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By Emma Wall| 12-19-2013 6:01 AM

What Next for Emerging Market Debt?

Ask the Expert: For the first time in five years, emerging market debt lost cash in 2013. Does this mean a buying opportunity or has the asset got further to fall?

Emma Wall: Hello, and welcome to the Morningstar Series, Ask the Expert. I'm Emma Wall and here with me today to discuss emerging market debt is Oliver Kettlewell.

Hello, Oli.

Oliver Kettlewell: Hello there.

Wall: So, emerging market debt has not fared very well this year. In fact, this has been the first year since 2008 that the asset has been loss making. Why is that?

Kettlewell: I think probably the main reason is tapering. It's a well-known fact that the threat of tapering by the U.S. government has led to a lot of risk assets being sold off. Once the U.S. Federal Reserve starts reining in its purchase of U.S. bonds, there is going to be less liquidity around, less liquidity to go into the more risky areas of the market, such as emerging market bonds. Investors have been scared about this and have been kind of selling down their exposure to this perceived high-risk asset class.

Wall: Despite that, demand has been pretty high though, hasn't it?

Kettlewell: That's true. Demand has been surprisingly high, and two of the more kind of quirky facts I found about the year is that some – Lukoil (LKOH) is a Russian oil & gas company. It was three times oversubscribed when it issued its corporate bond this year. The Republic of Rwanda, a single-B rated country issued a 10-year government bond at 6.6%, which is not far off the yield that sort of Italy and Spain and a lot of the peripheral countries had 18 months earlier. So, demand still remains very strong, yes.

Wall: Looking forward then, because you just said the threat of tapering was enough to draw the asset class down. We didn't actually get tapering. I mean, people are divided as to when we should expect it, but around March 2014. I know when you look at equities, there are certain emerging markets that are very sensitive to this. The so called, 'fragile five', that have currency depreciation. Is this the case with debt as well?

Kettlewell: Yes, that is true. I think currency depreciation has a big impact on the returns you get from emerging market bonds. And as you rightly said, it's not really a question of if, it's question of when now for tapering, and it will happen at some point next year. I think when it does selectivity in emerging market bonds becomes really important.

In previous years, you can perhaps have had more kind of broad-based bland exposure to emerging market debt and it didn't really matter too much. Now fund managers are increasingly saying that it is important to be selective, and you mentioned that the 'fragile five' of Brazil, India, Indonesia, South Africa and Turkey. So, these are the countries which a lot of fund managers are saying will probably get hit more than others, and these are the countries which they are avoiding.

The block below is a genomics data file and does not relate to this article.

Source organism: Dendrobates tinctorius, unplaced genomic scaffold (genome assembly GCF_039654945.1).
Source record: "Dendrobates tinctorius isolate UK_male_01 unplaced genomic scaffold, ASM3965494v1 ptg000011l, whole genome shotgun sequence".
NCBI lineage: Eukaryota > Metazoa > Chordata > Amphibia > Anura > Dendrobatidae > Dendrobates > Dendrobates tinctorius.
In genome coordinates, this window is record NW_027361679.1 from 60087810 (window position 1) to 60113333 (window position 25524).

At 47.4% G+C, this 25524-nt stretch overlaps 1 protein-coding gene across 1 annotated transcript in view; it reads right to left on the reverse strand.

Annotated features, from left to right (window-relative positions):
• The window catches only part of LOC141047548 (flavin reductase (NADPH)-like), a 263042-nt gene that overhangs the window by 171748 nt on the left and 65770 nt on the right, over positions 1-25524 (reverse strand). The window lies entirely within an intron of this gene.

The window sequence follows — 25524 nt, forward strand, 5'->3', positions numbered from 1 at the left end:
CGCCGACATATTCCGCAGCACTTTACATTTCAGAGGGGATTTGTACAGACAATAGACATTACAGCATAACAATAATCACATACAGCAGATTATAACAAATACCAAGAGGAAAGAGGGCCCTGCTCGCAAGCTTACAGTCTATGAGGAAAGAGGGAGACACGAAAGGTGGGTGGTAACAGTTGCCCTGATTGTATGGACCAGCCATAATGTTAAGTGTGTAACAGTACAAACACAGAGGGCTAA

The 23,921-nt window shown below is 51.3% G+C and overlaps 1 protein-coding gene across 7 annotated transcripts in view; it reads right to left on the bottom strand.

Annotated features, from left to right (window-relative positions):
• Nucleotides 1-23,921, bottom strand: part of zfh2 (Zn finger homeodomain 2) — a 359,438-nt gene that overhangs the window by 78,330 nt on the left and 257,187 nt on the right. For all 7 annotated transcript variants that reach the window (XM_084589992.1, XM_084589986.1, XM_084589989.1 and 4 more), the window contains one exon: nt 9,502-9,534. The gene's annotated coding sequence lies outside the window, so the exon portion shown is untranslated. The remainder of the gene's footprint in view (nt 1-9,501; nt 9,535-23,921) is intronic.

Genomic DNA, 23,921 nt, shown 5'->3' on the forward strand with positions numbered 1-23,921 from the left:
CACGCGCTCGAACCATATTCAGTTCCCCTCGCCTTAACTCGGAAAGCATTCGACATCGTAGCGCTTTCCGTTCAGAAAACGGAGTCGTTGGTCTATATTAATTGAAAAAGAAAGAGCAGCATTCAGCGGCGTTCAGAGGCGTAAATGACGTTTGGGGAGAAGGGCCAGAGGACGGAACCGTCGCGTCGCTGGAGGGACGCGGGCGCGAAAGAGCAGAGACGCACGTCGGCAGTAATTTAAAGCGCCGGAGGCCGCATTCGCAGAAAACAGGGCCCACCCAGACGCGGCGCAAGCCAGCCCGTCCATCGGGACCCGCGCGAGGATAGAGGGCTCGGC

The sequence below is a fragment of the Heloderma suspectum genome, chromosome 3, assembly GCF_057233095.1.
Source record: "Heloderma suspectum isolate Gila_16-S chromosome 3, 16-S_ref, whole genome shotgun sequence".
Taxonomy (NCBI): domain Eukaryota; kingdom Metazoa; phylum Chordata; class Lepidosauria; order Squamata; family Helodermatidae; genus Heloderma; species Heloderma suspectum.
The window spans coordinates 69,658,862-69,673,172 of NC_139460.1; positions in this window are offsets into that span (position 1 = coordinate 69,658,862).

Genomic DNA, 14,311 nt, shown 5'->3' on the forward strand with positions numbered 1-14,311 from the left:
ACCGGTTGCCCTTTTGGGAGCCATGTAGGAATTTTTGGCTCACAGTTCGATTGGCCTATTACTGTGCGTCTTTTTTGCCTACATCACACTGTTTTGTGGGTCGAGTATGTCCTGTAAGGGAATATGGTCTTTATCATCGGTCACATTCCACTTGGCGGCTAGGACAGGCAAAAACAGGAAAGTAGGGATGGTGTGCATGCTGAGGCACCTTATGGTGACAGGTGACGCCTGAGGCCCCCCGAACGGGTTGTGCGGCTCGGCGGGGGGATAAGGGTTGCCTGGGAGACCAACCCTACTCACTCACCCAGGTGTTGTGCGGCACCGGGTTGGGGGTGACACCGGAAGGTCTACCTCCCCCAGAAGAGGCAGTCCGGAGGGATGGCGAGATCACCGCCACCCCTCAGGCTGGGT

So, I think the asset class could still be a good opportunity for next year, but fund managers are obviously paying a lot of attention to which countries they invest in.

Wall: So, where are the buying opportunities then? If we are avoiding the 'fragile five', is perhaps the asset class having been depressed now presenting these buying opportunities?

Kettlewell: Yes, I think investors should probably always – the average kind of retail investor on the street should always be cautious of emerging market debt in the sense that it shouldn't be a big part of their asset allocation, but I think a kind of a small-to-mid single digit allocation is fine. It's a growing asset class. There are opportunities out there for fund managers. There are a lot of countries with very strong current account deficits, with robust currencies and low inflation and no social unrest like we've seen in some emerging market countries.

But I do think probably the best way for investors to go is to have just a single fund which has broad-based exposure to emerging market bonds through hard currency, local currency, corporate debt, rather than perhaps buying into a niche market, emerging market debt product, which is only going for a country's local currency or a few corporate bonds. Yes, I think broad-based exposure to emerging market debt is the best way to go.

Wall: Oli, thank you very much.

Kettlewell: Thank you.

Wall: This is Emma Wall for Morningstar. Merry Christmas.

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